A philosophical investigation into coercive psychiatric practices_Vol 2

Dissertation, University of Limerick (2012)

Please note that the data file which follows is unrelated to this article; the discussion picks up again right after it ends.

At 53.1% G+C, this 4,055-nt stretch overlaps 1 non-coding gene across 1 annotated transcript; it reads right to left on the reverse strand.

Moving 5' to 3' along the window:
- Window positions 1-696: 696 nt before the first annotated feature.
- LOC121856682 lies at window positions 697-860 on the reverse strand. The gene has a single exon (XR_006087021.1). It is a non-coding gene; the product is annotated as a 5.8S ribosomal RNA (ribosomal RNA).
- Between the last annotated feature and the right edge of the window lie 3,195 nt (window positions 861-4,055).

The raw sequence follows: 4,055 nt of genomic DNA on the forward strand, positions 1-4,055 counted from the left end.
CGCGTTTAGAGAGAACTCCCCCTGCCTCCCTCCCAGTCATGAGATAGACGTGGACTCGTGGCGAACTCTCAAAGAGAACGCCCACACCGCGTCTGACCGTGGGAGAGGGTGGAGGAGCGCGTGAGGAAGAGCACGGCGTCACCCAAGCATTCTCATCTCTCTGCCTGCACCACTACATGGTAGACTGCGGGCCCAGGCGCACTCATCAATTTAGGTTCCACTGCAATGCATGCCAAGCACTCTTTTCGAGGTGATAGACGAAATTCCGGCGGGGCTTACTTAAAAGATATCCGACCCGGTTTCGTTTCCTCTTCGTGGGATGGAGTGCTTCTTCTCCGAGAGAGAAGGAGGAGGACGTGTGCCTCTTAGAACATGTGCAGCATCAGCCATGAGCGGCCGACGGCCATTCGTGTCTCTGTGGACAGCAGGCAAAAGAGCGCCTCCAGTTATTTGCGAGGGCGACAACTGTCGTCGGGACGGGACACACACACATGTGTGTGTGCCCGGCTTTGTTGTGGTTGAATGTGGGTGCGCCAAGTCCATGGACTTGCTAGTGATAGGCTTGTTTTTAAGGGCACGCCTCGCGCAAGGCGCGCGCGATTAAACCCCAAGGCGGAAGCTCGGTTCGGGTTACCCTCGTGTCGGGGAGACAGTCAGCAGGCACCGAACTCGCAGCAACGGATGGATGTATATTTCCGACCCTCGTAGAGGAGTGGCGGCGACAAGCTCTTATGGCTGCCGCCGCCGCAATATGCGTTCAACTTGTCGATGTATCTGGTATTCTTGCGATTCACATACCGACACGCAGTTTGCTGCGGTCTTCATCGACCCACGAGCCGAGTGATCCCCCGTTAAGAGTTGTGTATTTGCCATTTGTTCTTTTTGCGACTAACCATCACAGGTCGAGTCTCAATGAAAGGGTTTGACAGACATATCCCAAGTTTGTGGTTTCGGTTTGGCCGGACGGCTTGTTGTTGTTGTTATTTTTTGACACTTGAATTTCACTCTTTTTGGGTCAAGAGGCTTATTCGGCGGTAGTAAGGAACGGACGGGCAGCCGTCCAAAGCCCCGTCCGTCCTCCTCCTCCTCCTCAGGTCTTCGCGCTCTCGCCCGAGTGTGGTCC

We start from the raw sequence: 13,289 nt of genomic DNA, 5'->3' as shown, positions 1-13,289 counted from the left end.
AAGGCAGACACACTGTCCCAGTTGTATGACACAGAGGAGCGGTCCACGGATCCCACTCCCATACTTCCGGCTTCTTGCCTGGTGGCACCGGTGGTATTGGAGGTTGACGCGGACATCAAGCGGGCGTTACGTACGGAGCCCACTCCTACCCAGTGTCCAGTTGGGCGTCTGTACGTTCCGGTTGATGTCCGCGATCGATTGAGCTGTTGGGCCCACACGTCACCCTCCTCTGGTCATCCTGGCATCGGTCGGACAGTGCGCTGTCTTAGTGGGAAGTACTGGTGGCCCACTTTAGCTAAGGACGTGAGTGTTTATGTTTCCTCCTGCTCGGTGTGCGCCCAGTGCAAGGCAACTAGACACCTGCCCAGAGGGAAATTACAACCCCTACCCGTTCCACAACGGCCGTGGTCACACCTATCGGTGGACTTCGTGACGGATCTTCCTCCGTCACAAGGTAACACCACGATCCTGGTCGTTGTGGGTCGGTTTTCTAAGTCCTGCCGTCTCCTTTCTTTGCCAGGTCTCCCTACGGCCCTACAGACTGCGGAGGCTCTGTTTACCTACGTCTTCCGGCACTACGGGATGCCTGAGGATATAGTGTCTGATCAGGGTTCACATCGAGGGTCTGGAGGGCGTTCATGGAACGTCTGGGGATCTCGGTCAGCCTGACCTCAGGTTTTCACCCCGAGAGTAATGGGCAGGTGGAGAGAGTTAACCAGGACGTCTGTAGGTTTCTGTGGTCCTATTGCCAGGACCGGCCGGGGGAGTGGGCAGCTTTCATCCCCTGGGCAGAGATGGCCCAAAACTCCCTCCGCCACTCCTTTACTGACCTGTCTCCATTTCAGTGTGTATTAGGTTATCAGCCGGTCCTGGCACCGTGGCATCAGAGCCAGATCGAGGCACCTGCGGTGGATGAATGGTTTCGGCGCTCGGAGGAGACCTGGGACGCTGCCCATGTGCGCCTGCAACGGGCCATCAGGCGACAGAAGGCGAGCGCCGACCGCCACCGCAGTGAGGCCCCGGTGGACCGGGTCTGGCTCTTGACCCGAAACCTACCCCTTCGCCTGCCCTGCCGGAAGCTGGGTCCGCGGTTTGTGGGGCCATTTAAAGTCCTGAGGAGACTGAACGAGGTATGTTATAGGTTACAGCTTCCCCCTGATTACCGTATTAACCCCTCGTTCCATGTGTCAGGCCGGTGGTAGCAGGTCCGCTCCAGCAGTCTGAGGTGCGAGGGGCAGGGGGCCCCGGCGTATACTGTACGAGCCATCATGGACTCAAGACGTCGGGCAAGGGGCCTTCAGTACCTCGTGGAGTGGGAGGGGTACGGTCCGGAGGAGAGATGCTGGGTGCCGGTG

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This dissertation seeks to examine the validity of the justification commonly offered for a coercive (1) psychiatric intervention, namely that the intervention was in the ‘best interests’ of the subject and/or that the subject posed a danger to others. As a first step,it was decided to analyse justifications based on ‘best interests’ [the ‘Stage 1’ argument] separately from those based on dangerousness [the ‘Stage 2’ argument]. Justifications based on both were the focus of the ‘Stage 3’ argument. Legal and philosophical analyses of coercive psychiatric interventions generally regard such interventions as embodying a benign paternalism occasioning slight, if any, ethical concern. Whilst there are some dissenting voices even at the very heart of academic and professional psychiatry, the majority of psychiatrists also appear to share such views. The aim of this dissertation is to show that such a perspective is mistaken and that such interventions raise philosophical and ethical questions of the profoundest importance.(2) The philosophical well-spring of the Stage 1 dissertation argument lay in an observation made by Philippa Foot (3) that the “… right to be let free from unwanted interference” is one of the most fundamental and distinctive rights of persons, a right which takes precedence over any “… action we would dearly like to take for his sake.” This – in conjunction with the recognition that some coercive psychiatric interventions are of a gravity as to result in the personhood of the subject being severely damaged if not destroyed – suggested that the concept of personhood play a central role in the formulation of the dissertation argument. For ease of analysis it was presumed that the term ‘person’ could be defined by a set of necessary and sufficient conditions of which ‘minimum levels of rationality’ and ‘ability to communicate’ were the only conditions relevant to the formulation of justifications for coercive psychiatric interventions. This presumption was explicated into a number of postulates which enabled the construction of a rigorous foundation on which to develop the dissertation argument. This argument then sought to determine whether psychiatric assessments of irrationality were accurate and reliable. In furtherance of this analysis it was necessary to examine the reliability of psychiatric determinations in other areas of claimed expertise namely diagnosis, treatment and assessment of dangerousness. This ‘crossing of the disciplinary threshold’ brought to light the dearth of studies on psychiatric misdiagnosis and iatrogenic harm. A variant of the Precautionary Principle was developed to enable the extent of such harms to be estimated. The not insignificant levels of psychiatric misdiagnosis and iatrogenic harm and erroneous assessments of dangerousness which were thus found are of considerable relevance to any ethical analysis of the justification for coercive psychiatric intervention and serve to undermine simple paternalistic justifications. --- (1)The term ‘coercive’ (rather than ‘non-consensual’) is used to indicate an intervention carried out against the explicit and contemporaneous objections of the subject (2)Not least because the number of individuals detained in Irish psychiatric hospitals is of a comparable order of magnitude to the number detained in Irish prisons subsequent to a criminal conviction (3)See Foot (1977), p.102.
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